Bill McBride notes that multi-unit housing starts are peaking.
Here is one of his charts. Notice they are peaking at about the same ceiling level they have peaked at since the 1990s. As I have pointed out in my housing series, rent inflation started rising in the 1990s, and most of that inflation is due to just a few cities. You can see in this chart how much more housing expansion was allowed back in the 1970s and 1980s. This is a huge supply constraint. And, this is why residential investment in single family homes was so high in the 2000s. There is nowhere else to go.
We are hitting this ceiling while vacancy rates are at all time lows - down to 7.1% nationwide in 1Q 2015. And guess what the vacancy rates are in LA (3.8%), NY (3.1%), San Diego (4.6%), San Francisco (3.6%), and Washington (4.6%)?
Here is an article that talks about insider buying at Real Estate REITs. One thing that I find interesting is that real estate financial insiders seem to view real estate entirely through an income lense. And, since we don't have a long history of easily tracked real bond yields, there is not a tradition of marking returns in real estate to market yields. I think this is why there was such a large cottage industry of small-scale real estate speculators in the 2000s. Between the low real long term rates on low risk alternatives and the high rent inflation that was coming out of supply constraints, there were speculative gains to be captured. But, insiders who might have positioned institutional money to take advantage of this shift just don't look at real estate with that paradigm. The financial institutions built around real estate, including the complex set of capital arrangements and organizational management, aren't set up to be speculative.
Even today, I think large real estate financial institutions have their capitalization rates set too high. They present their investment values in terms of getting a high yield. I have even seen presentations where analysts have explained that they might review market conditions and reduce the target capitalization rate. But, they don't seem to account for the fact that reducing the cap rate on a real asset with a 50 year (or more) life is a bold speculative statement to make. They seem to just see the changing cap rate as a way to calibrate fund discount rates to properly capture income from the available pool of investment opportunities.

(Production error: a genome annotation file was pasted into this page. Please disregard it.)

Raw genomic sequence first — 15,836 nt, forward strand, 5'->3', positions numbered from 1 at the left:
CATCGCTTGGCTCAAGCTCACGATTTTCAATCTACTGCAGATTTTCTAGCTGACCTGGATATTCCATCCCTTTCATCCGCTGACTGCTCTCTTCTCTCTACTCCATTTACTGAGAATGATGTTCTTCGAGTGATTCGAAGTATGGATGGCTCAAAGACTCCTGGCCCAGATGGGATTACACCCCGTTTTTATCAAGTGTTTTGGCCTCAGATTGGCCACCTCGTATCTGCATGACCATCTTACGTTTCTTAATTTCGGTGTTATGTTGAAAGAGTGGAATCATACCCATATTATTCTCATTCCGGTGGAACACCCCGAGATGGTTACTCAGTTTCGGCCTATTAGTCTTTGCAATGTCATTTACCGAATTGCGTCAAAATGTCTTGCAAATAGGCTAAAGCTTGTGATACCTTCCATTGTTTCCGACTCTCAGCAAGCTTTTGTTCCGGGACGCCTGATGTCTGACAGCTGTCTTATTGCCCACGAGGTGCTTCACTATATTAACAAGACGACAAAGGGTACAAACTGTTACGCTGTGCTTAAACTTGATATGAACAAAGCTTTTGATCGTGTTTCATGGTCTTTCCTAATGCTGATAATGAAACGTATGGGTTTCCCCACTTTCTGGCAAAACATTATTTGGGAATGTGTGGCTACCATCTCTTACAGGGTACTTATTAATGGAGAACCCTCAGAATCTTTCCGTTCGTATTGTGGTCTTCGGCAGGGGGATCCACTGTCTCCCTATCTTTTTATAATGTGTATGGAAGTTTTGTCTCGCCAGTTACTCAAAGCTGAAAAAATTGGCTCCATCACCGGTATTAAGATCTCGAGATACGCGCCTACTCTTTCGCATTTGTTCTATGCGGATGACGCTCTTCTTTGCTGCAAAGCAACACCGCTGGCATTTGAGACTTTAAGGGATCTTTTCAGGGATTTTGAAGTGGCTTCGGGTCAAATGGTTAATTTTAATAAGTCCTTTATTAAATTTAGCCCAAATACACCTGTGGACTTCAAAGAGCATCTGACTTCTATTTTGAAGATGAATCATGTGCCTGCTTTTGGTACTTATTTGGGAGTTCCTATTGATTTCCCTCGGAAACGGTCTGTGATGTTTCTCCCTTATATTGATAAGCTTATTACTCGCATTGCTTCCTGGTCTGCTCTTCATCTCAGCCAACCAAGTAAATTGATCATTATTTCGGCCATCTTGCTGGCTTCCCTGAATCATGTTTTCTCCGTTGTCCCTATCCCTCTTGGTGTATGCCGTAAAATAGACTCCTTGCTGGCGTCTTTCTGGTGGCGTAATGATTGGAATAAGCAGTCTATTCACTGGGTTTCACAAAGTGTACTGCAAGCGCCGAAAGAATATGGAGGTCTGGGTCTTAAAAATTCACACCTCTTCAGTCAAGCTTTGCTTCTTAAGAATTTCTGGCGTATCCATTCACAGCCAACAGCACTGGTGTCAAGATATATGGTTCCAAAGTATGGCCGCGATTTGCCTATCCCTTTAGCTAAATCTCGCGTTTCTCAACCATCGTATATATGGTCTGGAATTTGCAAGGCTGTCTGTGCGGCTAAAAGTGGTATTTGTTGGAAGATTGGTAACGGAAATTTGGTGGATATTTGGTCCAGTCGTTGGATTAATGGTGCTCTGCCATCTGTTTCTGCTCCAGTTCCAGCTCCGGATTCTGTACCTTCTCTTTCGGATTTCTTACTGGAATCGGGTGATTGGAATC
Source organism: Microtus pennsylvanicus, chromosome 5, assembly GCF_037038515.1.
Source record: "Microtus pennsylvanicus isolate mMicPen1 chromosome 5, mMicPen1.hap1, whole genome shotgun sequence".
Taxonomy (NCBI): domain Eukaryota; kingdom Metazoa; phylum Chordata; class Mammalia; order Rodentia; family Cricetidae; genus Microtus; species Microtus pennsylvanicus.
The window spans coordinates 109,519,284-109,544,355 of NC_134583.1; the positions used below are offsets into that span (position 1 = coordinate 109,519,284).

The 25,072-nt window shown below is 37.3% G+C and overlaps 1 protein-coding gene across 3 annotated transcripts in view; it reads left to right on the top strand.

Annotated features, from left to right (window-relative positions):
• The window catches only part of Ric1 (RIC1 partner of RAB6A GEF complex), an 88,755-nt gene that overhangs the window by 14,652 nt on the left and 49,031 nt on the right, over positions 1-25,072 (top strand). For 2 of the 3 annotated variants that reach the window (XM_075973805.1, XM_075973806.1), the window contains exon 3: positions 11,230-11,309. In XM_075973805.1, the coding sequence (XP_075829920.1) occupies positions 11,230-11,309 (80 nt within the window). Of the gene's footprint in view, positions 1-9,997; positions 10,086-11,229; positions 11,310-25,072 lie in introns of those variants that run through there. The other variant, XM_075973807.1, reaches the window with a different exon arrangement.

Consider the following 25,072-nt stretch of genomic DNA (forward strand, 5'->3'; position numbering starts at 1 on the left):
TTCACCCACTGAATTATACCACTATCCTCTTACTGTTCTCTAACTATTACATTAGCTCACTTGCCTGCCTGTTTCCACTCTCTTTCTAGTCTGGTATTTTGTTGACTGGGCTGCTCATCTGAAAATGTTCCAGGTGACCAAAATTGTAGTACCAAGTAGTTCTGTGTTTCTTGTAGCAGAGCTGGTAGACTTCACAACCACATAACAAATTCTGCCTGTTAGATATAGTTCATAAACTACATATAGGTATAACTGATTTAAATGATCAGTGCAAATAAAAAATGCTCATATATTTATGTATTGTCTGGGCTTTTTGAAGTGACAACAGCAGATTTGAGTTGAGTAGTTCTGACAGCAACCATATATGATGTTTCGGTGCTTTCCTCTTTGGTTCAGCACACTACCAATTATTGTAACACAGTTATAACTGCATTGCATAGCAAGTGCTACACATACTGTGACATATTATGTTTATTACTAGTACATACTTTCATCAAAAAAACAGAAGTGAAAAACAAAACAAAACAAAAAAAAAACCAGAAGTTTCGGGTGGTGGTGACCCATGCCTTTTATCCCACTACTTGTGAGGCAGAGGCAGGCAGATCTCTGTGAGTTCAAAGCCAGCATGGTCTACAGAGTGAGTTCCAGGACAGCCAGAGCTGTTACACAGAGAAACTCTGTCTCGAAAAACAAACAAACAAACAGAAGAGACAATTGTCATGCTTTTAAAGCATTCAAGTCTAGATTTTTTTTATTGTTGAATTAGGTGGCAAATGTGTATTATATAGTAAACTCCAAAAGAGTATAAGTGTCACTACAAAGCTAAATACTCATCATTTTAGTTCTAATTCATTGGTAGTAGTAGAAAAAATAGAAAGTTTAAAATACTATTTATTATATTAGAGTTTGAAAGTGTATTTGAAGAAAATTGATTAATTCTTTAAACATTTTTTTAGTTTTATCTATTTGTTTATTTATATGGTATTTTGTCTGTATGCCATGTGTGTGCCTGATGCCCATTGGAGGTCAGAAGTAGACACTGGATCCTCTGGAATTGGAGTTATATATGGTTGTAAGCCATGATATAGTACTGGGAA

This is reasonable. Transaction costs in real estate are high. Real estate investment institutions should be built around long term holdings. Core competencies will be built around very localized information. Over the long run, aggregate property values should roughly rise with inflation. This leads to a peculiar outcome where insiders are not in a position to capture speculative gains that are the greater factor on the aggregate value of real estate in our current low interest rate, constrained supply environment.
Part of the problem is probably that there is no way to know how permanent the constraints on retail mortgage funding will be. If the banks start lending freely again, nobody wants to be sitting on millions of dollars of apartments in Phoenix. So, builders and landlords capture excess rents because that uncertainty keeps potential housing out of the market, even in cities that don't have artificial political constraints on housing.